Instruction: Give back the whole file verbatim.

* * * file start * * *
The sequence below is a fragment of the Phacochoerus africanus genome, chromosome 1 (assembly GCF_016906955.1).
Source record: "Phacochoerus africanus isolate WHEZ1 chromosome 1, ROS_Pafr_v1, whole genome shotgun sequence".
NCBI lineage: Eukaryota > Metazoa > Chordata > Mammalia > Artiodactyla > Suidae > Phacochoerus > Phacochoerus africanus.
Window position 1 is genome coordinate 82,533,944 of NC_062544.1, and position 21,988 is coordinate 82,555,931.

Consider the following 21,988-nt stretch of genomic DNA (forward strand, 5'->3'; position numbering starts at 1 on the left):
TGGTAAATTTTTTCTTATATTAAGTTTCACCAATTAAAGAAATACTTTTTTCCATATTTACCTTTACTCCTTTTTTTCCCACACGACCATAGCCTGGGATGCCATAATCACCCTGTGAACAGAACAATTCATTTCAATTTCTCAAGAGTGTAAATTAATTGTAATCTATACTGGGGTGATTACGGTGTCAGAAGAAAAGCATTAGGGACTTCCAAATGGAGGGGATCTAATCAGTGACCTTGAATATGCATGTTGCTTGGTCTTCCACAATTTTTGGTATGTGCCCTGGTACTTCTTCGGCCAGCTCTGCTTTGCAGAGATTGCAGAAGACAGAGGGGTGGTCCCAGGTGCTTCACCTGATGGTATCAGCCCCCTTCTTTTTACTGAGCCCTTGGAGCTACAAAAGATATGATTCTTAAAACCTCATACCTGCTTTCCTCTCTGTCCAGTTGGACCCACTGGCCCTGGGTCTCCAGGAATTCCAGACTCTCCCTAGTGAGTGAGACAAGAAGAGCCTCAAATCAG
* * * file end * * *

The sequence below is a fragment of the Phacochoerus africanus genome, chromosome 1 (assembly GCF_016906955.1).
Source record: "Phacochoerus africanus isolate WHEZ1 chromosome 1, ROS_Pafr_v1, whole genome shotgun sequence".
NCBI lineage: Eukaryota > Metazoa > Chordata > Mammalia > Artiodactyla > Suidae > Phacochoerus > Phacochoerus africanus.
Window position 1 is genome coordinate 82,533,944 of NC_062544.1, and position 21,988 is coordinate 82,555,931.

Consider the following 21,988-nt stretch of genomic DNA (forward strand, 5'->3'; position numbering starts at 1 on the left):
TGGTAAATTTTTTCTTATATTAAGTTTCACCAATTAAAGAAATACTTTTTTCCATATTTACCTTTACTCCTTTTTTTCCCACACGACCATAGCCTGGGATGCCATAATCACCCTGTGAACAGAACAATTCATTTCAATTTCTCAAGAGTGTAAATTAATTGTAATCTATACTGGGGTGATTACGGTGTCAGAAGAAAAGCATTAGGGACTTCCAAATGGAGGGGATCTAATCAGTGACCTTGAATATGCATGTTGCTTGGTCTTCCACAATTTTTGGTATGTGCCCTGGTACTTCTTCGGCCAGCTCTGCTTTGCAGAGATTGCAGAAGACAGAGGGGTGGTCCCAGGTGCTTCACCTGATGGTATCAGCCCCCTTCTTTTTACTGAGCCCTTGGAGCTACAAAAGATATGATTCTTAAAACCTCATACCTGCTTTCCTCTCTGTCCAGTTGGACCCACTGGCCCTGGGTCTCCAGGAATTCCAGACTCTCCCTAGTGAGTGAGACAAGAAGAGCCTCAAATCAG